MARIUPOL, Ukraine—Even while speaking through a translator, Andrey is a man of few words.
When asked why he defected from Russia to join a Ukrainian National Guard regiment, the 22-year-old Muscovite simply replied: “Common sense.”
After an assurance that his face would not be photographed or his last name used, Andrey opened up, explaining in more detail why it was such a logical decision to leave behind his life in Moscow to fight pro-Russian separatists—who, he claimed, his native country is both arming and sending troops to support.
Sitting at the cafeteria in the Azov Regiment’s camp in Mariupol only minutes before leaving for the front lines, Andrey talked about life in Russia under what he called the “Putin regime.”
Andrey described a repressive political environment in Moscow fueled by government-run propaganda and fear.
“Many young people in Russia who have common sense understand they have been deceived by Putin,” he said between sips of tea, casually leaning back in his chair with his Kalashnikov assault rifle propped against the table. “I have a brain, but there are also many young people who have been brainwashed by the propaganda.”
“There are more of us,” he added. “Putin is afraid of a Russian Maidan.”
Two brushes with the “Putin regime” and its repressive tactics ultimately spurred Andrey to leave Russia. The first happened after he witnessed pro-reform protestors handing out flyers in the Moscow metro. Even though he was just a passerby, Andrey said he was forcibly taken into custody and interrogated by a group of four men who never revealed for which agency they worked.
“They said they just wanted to have a talk,” he said.
The second instance was at a government-sanctioned peace march in Moscow, in which Andrey was participating to protest Russia’s involvement in the Ukraine conflict. He said police began beating protestors without provocation.
“Their crime? They were just holding signs,” he said.
Fed up with life in Russia and with no substantial opposition party or movement to join, Andrey said he did “what any sensible man would do.” He left Russia to fight for Ukraine as a member of the Ukrainian National Guard Azov Regiment.
The Ukraine war has drawn fighters from around the world. Loose government oversight over civilian volunteer battalions opened a pathway for foreign fighters from countries including the United States, France, Germany, Norway, Sweden, Georgia, Poland, Spain, the Czech Republic, the United Kingdom, Croatia, Italy and Canada to join the ranks of pro-Ukrainian units with virtually no red tape.
There is even a Chechen volunteer battalion fighting for Ukraine named after Dzhokhar Dudayev, the Chechen rebel leader who led a war against Russia in the 1990s.
But recruitment rules were tightened after a push by Kyiv to incorporate volunteer battalions into the National Guard, sending many foreign fighters home. Although, according to an Azov Regiment spokesman, a new law has removed Ukrainian citizenship as a requirement for joining the National Guard.
Unlike the majority of foreign fighters in Ukraine for whom returning home is an option, Andrey said he will never go back to Russia.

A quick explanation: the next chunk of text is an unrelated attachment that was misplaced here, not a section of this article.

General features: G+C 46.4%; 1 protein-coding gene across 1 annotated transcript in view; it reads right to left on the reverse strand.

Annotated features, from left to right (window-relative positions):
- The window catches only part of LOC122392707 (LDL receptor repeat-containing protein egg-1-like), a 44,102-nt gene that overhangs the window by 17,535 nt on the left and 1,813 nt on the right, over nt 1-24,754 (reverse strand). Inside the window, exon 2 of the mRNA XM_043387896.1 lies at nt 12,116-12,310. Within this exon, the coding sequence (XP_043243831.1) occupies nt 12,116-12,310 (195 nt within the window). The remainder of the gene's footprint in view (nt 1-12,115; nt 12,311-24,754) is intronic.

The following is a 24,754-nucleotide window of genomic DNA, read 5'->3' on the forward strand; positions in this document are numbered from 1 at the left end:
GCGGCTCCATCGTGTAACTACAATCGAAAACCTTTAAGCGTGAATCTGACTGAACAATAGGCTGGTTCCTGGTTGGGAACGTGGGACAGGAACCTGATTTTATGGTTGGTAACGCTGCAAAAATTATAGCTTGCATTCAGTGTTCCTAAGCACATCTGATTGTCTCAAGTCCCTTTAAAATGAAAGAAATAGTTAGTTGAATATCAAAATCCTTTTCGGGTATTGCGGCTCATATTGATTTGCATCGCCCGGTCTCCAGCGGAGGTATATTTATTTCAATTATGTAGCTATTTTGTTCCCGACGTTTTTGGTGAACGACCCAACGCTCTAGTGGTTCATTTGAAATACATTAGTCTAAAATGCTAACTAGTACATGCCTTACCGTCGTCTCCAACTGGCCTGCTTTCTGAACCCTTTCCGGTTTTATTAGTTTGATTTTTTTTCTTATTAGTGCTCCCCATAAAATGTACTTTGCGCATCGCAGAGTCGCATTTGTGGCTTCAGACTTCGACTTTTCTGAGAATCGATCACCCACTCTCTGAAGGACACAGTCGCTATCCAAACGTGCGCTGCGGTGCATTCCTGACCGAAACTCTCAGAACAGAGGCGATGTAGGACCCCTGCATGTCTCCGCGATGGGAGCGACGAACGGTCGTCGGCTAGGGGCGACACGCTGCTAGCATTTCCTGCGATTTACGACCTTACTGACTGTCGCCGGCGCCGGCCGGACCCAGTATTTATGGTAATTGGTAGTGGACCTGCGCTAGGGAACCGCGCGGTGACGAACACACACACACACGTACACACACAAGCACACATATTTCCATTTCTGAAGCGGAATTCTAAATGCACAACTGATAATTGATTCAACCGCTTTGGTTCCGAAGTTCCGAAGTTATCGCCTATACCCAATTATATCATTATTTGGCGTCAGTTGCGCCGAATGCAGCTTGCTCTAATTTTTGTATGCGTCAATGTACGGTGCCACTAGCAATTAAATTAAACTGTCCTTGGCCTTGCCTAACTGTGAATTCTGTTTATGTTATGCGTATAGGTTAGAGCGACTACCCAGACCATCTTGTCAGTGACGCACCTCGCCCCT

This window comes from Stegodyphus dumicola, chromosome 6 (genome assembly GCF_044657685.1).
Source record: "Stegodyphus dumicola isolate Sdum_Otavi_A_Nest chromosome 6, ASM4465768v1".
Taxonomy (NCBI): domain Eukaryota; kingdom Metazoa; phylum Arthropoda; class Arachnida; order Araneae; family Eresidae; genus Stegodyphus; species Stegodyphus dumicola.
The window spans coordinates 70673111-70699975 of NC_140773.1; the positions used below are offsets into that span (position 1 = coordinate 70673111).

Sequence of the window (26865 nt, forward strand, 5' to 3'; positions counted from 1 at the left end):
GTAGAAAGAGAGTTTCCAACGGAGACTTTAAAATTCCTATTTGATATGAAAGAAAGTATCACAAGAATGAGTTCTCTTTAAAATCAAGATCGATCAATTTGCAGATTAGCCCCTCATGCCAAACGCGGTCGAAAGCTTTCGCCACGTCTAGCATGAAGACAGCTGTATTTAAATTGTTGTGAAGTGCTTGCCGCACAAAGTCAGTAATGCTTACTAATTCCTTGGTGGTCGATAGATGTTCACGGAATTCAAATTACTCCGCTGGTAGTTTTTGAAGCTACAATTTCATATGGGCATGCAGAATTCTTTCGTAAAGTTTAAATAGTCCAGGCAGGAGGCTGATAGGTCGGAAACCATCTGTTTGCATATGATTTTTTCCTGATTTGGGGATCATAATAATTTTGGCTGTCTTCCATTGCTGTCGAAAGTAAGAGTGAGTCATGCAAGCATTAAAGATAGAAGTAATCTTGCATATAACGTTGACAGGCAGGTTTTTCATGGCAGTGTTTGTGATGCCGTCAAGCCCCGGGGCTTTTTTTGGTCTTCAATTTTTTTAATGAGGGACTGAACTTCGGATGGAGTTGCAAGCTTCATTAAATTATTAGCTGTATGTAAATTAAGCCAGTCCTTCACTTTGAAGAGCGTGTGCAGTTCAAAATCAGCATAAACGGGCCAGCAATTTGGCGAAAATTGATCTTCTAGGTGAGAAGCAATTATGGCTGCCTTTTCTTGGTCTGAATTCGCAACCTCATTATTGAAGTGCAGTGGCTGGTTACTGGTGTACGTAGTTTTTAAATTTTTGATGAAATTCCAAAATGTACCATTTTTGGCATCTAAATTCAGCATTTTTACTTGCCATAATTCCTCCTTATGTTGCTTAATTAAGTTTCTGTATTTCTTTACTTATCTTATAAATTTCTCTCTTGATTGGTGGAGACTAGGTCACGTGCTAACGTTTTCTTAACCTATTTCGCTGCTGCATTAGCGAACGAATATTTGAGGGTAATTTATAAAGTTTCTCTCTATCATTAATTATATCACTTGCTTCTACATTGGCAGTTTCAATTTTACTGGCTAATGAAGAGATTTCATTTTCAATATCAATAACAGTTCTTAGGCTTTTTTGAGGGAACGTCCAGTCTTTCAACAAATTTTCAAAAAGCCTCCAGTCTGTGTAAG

“They will never forgive me,” he said. “I will be persecuted.”
Andrey, however, wasn’t worried about Russian authorities retaliating against his family in Moscow. In fact, with the exception of his grandmother, he said his family generally supported his decision to leave.
“My grandma went through the Stalin times and it’s difficult to convince her that Putin isn’t right,” he said. “She watches Russian news and is terrified by what they tell her is going on in Ukraine. It’s all lies of course.”
Years of exposure to Russian propaganda also distorted Andrey’s perception of Ukraine before his arrival. He wondered whether the country had truly been taken over by Nazis and far-right groups as Russian media reports had claimed, or if the Ukrainian war effort was actually a front for NATO expansionism as Russian media sites had also reported.
“Of course it’s all a lie,” he said. “When I got here, I realized the situation was totally different.”
One of the key differences was the military training and firepower of the separatists.
“We are not fighting coal miners and tractor drivers, we are fighting trained professional soldiers,” he said, referring to Putin’s characterization of the separatists on Russian TV.
“And where do these so-called tractor drivers and coal miners buy grenade launchers?” he added. “From a supermarket?”
Following the interview, Andrey left for the front lines near Shyrokyne, a small town about eight miles east of Mariupol. His mission that day was to film evidence of separatists using heavy weapons in violation of the Feb. 12 cease-fire agreement.
He said he doesn’t get scared anymore before going to the front lines. While at the front, amid the constant sounds of mortars, artillery and small arms, he appeared calm, displaying the muted reaction to danger common to soldiers who have spent much time in combat.
When separatists’ heavy weapons ignited a fire in a residential area, sending up plumes of smoke, he climbed to the roof of the house being used as the Azov Regiment’s combat outpost for a better vantage point from which to film the damage. He leaned around a corner, exposing himself to potential sniper fire, and filmed.
Asked earlier what he was fighting for in Ukraine, Andrey succinctly replied: “Justice.”
Responding to a follow-on question, he added: “For Ukraine.”